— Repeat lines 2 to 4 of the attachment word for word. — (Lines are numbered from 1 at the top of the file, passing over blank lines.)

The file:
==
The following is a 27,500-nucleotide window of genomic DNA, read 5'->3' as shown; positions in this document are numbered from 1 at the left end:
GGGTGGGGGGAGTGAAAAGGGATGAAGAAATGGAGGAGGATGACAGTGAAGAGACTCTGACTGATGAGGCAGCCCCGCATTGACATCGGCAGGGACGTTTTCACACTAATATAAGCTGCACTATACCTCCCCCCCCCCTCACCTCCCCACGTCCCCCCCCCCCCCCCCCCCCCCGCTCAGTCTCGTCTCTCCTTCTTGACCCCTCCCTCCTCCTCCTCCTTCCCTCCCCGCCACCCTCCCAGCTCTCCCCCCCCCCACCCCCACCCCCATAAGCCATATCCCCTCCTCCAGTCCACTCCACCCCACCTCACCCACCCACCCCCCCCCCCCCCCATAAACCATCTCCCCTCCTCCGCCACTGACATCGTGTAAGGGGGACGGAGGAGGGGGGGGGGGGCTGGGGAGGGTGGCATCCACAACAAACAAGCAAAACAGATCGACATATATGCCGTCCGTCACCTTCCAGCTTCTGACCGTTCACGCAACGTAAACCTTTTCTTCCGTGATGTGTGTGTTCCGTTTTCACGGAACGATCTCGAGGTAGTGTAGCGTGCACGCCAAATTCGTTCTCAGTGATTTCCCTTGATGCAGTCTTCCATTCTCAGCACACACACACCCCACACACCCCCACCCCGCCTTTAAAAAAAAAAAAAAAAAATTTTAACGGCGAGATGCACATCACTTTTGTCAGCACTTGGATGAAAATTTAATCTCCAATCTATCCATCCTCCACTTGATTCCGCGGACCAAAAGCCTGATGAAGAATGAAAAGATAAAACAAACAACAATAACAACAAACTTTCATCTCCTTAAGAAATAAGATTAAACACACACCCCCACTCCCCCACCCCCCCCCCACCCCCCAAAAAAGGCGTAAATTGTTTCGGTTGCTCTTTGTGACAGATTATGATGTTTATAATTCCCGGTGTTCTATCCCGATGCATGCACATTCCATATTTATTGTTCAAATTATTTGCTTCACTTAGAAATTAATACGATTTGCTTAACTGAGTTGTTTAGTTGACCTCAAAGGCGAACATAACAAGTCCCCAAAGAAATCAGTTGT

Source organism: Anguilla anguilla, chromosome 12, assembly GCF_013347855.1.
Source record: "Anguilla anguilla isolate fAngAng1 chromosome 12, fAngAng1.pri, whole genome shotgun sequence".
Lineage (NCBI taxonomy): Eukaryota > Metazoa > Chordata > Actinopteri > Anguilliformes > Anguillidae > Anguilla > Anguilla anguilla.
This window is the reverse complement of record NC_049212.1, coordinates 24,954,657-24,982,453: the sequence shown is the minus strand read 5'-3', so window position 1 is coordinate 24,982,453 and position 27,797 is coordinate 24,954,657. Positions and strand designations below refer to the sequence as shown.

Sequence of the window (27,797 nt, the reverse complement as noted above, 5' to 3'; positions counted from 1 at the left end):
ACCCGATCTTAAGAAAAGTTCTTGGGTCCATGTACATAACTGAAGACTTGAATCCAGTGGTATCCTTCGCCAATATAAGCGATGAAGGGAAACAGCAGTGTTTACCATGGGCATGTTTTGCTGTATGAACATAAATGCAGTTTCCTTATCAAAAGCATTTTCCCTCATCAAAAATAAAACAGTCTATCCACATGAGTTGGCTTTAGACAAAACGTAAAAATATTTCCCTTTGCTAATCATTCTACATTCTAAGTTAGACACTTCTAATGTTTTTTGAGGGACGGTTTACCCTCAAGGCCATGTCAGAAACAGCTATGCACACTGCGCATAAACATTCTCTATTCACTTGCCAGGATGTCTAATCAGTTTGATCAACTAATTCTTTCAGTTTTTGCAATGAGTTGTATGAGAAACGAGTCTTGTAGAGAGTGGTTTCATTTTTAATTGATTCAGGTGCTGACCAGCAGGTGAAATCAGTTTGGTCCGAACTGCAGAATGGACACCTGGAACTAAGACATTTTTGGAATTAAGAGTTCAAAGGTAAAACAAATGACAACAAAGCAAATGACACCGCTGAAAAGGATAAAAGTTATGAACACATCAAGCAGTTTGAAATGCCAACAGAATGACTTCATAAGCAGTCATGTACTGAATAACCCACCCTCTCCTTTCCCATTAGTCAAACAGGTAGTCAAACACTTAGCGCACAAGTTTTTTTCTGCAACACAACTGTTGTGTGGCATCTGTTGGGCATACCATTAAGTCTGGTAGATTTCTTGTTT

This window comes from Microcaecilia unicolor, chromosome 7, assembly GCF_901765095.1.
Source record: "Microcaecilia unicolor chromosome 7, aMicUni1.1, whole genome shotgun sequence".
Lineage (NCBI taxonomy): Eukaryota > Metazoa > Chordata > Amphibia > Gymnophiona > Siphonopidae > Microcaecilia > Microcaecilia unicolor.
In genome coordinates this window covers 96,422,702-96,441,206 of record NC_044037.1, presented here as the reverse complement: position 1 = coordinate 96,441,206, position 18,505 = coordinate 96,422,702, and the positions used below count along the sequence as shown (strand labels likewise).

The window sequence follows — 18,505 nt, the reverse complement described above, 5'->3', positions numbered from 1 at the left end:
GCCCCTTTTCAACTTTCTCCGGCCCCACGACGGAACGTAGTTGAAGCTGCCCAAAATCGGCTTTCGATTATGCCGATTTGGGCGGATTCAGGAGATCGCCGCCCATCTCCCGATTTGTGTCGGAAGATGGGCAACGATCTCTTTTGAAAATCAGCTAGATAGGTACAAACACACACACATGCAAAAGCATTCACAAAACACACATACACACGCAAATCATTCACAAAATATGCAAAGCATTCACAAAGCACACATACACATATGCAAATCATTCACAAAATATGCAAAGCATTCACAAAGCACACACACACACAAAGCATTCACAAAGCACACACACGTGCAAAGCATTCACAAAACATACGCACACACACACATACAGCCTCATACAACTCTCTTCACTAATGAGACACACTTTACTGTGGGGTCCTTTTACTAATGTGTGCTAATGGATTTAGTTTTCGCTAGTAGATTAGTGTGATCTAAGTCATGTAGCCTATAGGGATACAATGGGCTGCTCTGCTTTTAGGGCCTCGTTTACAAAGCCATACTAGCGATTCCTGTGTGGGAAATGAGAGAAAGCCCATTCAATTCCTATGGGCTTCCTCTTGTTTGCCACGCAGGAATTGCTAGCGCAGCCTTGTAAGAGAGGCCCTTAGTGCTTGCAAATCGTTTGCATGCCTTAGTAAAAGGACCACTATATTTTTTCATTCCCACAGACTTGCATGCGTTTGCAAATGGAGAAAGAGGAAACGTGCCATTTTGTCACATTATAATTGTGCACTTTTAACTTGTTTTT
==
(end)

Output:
GGGTGGGGGGAGTGAAAAGGGATGAAGAAATGGAGGAGGATGACAGTGAAGAGACTCTGACTGATGAGGCAGCCCCGCATTGACATCGGCAGGGACGTTTTCACACTAATATAAGCTGCACTATACCTCCCCCCCCCCTCACCTCCCCACGTCCCCCCCCCCCCCCCCCCCCCCGCTCAGTCTCGTCTCTCCTTCTTGACCCCTCCCTCCTCCTCCTCCTTCCCTCCCCGCCACCCTCCCAGCTCTCCCCCCCCCCACCCCCACCCCCATAAGCCATATCCCCTCCTCCAGTCCACTCCACCCCACCTCACCCACCCACCCCCCCCCCCCCCCATAAACCATCTCCCCTCCTCCGCCACTGACATCGTGTAAGGGGGACGGAGGAGGGGGGGGGGGGCTGGGGAGGGTGGCATCCACAACAAACAAGCAAAACAGATCGACATATATGCCGTCCGTCACCTTCCAGCTTCTGACCGTTCACGCAACGTAAACCTTTTCTTCCGTGATGTGTGTGTTCCGTTTTCACGGAACGATCTCGAGGTAGTGTAGCGTGCACGCCAAATTCGTTCTCAGTGATTTCCCTTGATGCAGTCTTCCATTCTCAGCACACACACACCCCACACACCCCCACCCCGCCTTTAAAAAAAAAAAAAAAAAATTTTAACGGCGAGATGCACATCACTTTTGTCAGCACTTGGATGAAAATTTAATCTCCAATCTATCCATCCTCCACTTGATTCCGCGGACCAAAAGCCTGATGAAGAATGAAAAGATAAAACAAACAACAATAACAACAAACTTTCATCTCCTTAAGAAATAAGATTAAACACACACCCCCACTCCCCCACCCCCCCCCCACCCCCCAAAAAAGGCGTAAATTGTTTCGGTTGCTCTTTGTGACAGATTATGATGTTTATAATTCCCGGTGTTCTATCCCGATGCATGCACATTCCATATTTATTGTTCAAATTATTTGCTTCACTTAGAAATTAATACGATTTGCTTAACTGAGTTGTTTAGTTGACCTCAAAGGCGAACATAACAAGTCCCCAAAGAAATCAGTTGT

Source organism: Anguilla anguilla, chromosome 12, assembly GCF_013347855.1.
Source record: "Anguilla anguilla isolate fAngAng1 chromosome 12, fAngAng1.pri, whole genome shotgun sequence".